Universal Hepatitis C Treatment
19 July 2021
Hepatitis C is a liver disease caused by the hepatitis C virus (HCV). It can cause both acute and chronic hepatitis, ranging in severity from a mild illness lasting a few weeks to a serious, lifelong illness.
Hepatitis C virus (HCV) infection is a major public health threat worldwide, with approximately 71 million people living with chronic infection and is a major cause of liver cancer.
New therapies offer hope for a cure to millions of persons living with hepatitis C virus (HCV) infection. HCV elimination is a global goal that will be difficult to achieve using the traditional paradigms of diagnosis and care. The 2020 standard of HCV care has evolved toward universal screening and treatment.
The approval of direct-acting antivirals (DAAs) starting in 2014 revolutionized treatment and allows nearly all patients to be cured. The number of individuals initiating HCV treatment has increased from approximately 500,000 in 2014 to over 2 million in 2017. In 2016, the World Health Organization called for HCV to be eliminated as a global public health threat by 2030, setting a goal of reducing new infections by 90%, treating 80% of chronic infections, and reducing mortality by 65%
WHO has encouraged countries to pursue elimination of both viral hepatitis B and C together, however they may choose to apply separately for one of four certification options:
Option A: Elimination of mother-to-child transmission (EMTCT) of HBV (as part of triple elimination of HIV, syphilis and HBV, or HIV/HBV).
Option B: HCV as a public health problem;
Option C: HBV as a public health problem (including HBV EMTCT); and
Option D: Elimination of both HBV and HCV together as a public health problem.
“This guidance is intended to motivate countries to take rapid and appropriate action toward viral hepatitis elimination. It is also important that the validation process is country-led and driven.
To identify all cases of HCV and achieve full elimination, outreach programs designed to link high-risk patients to medical care and a more comprehensive screening strategy are needed.
WHO and EASL guidelines support general population testing in settings where the HCV antibody has at least a 2% to 5% seroprevalence.
Screening and Diagnosis Recommendations
· Screen all adults once using an HCV antibody test with reflex to HCV RNA by PCR.
· If universal screening is not feasible, screen all persons born from 1945 to 1965 and those with any identified risk factors.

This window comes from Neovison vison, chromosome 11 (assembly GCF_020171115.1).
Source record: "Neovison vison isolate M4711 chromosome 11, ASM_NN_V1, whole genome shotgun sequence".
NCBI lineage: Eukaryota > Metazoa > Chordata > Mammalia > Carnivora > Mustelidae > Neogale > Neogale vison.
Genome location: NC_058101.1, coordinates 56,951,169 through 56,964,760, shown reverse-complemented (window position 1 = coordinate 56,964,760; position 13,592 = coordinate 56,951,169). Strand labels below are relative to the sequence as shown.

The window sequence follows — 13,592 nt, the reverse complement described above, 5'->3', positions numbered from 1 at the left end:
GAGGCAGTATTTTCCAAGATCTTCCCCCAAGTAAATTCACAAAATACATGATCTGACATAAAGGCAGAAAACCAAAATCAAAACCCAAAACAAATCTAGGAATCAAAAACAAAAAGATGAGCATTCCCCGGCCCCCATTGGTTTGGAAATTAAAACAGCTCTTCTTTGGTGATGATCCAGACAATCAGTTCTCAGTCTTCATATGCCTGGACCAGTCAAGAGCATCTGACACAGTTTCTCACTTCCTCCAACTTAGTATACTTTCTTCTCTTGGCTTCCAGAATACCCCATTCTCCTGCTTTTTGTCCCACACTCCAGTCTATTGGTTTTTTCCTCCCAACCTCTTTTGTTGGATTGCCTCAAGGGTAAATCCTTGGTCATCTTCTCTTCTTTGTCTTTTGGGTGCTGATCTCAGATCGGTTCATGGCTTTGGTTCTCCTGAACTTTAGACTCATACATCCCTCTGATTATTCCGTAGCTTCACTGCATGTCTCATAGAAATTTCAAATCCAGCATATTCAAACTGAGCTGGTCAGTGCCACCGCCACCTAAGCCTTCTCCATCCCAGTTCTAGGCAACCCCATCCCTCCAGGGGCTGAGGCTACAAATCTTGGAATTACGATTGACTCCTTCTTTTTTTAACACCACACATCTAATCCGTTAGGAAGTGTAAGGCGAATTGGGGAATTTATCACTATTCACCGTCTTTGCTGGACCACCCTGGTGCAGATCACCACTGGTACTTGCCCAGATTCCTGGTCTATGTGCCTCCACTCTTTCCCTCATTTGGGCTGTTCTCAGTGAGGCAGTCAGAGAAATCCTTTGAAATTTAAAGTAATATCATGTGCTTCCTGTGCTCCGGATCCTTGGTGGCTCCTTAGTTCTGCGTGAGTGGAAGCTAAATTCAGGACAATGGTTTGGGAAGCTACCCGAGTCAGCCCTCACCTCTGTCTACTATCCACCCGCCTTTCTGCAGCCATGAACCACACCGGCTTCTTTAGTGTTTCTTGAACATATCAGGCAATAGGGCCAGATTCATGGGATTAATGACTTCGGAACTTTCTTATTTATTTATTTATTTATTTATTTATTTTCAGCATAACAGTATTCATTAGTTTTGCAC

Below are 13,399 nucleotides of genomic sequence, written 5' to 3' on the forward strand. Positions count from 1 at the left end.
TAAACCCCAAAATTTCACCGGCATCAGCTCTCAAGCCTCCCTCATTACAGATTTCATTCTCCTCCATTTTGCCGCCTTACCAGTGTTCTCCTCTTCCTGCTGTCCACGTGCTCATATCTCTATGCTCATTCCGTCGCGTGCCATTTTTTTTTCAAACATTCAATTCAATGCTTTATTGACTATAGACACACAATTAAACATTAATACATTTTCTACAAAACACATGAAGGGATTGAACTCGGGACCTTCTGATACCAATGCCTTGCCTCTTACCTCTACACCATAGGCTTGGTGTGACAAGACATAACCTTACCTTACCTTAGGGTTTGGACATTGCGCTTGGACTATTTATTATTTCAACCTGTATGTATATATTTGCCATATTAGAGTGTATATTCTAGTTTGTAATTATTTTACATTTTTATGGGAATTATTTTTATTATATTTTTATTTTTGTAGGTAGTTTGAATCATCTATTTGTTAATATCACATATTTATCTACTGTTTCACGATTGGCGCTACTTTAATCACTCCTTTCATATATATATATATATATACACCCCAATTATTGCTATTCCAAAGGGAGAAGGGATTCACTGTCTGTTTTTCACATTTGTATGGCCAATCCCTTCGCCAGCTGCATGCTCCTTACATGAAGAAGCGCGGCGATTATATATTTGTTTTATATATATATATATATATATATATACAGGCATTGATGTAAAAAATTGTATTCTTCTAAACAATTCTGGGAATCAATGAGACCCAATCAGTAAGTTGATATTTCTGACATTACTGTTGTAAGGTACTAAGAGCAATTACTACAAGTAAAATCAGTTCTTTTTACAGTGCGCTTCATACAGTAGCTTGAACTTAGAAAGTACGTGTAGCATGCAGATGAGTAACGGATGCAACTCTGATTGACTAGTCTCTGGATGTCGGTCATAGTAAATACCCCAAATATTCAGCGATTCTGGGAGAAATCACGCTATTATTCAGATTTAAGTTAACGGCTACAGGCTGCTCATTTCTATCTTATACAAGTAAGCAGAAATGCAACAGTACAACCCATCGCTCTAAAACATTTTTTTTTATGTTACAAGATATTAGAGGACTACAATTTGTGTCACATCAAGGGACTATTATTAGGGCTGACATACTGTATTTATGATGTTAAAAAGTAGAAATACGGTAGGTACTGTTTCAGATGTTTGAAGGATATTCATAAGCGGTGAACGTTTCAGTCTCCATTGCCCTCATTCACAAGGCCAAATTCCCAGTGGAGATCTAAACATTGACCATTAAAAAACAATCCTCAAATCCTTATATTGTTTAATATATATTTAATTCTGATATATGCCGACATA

· Continue annual screening for individuals with ongoing risk behaviours
· Perform a physical examination and obtain a patient history, including HCV treatment history, stigmata of cirrhosis, extrahepatic manifestations, and all current medications
· Obtain blood tests, including CBC, AST, ALT, total bilirubin, albumin, and creatinine; test for HBsAg, anti-HBs, anti-HBc total, HIV antibody, anti-HAV, and eGFR
· Estimate fibrosis stage using platelet count and, if appropriate, detect advanced fibrosis/cirrhosis using APRI, FIB-4, serum-based biomarkers, elastography and/or imaging
· If advanced fibrosis/cirrhosis (F3 or F4) is detected, screen for HCC by ultrasound with optional AFP testing
· Consult with a specialist before managing a patient who has been previously treated for HCV or has active HBV or HIV coinfection, severe renal impairment, uncontrolled comorbidities, platelet count less than 100 × 109/L, or decompensated cirrhosis
· Treat HCV infection with one of the pan-genotypic regimens GLE/PIB or SOF/VEL (or SOF/DAC, if available)
· Before initiating treatment, assess for potential drug-drug interactions
· Advise patients, particularly those with prior HBV infection, to contact their HCP if they experience unexpected or severe symptoms
· At least 12 weeks after treatment completion, confirm cure by assessing HCV RNA by PCR; refer patients with detectable HCV RNA to a specialist
· At least 12 weeks after treatment completion, obtain the ALT level; if ALT remains abnormal on repeated measure, refer the patient to a specialist
Post cure Recommendations
· Inform patients who are cured that they are susceptible to reinfection
· Provide patients with appropriate HCV harm-reduction resources to minimize the possibility of reinfection
· Continue HCC surveillance every 6 months in patients who had advanced fibrosis/cirrhosis before HCV treatment
The goal of simplifying HCV therapy is to enable expansion of treatment on a scale that will meaningfully contribute to HCV elimination. Together, these resources may facilitate diagnoses and lead to greater treatment access in the primary care setting, thus contributing to elimination of HCV infection.
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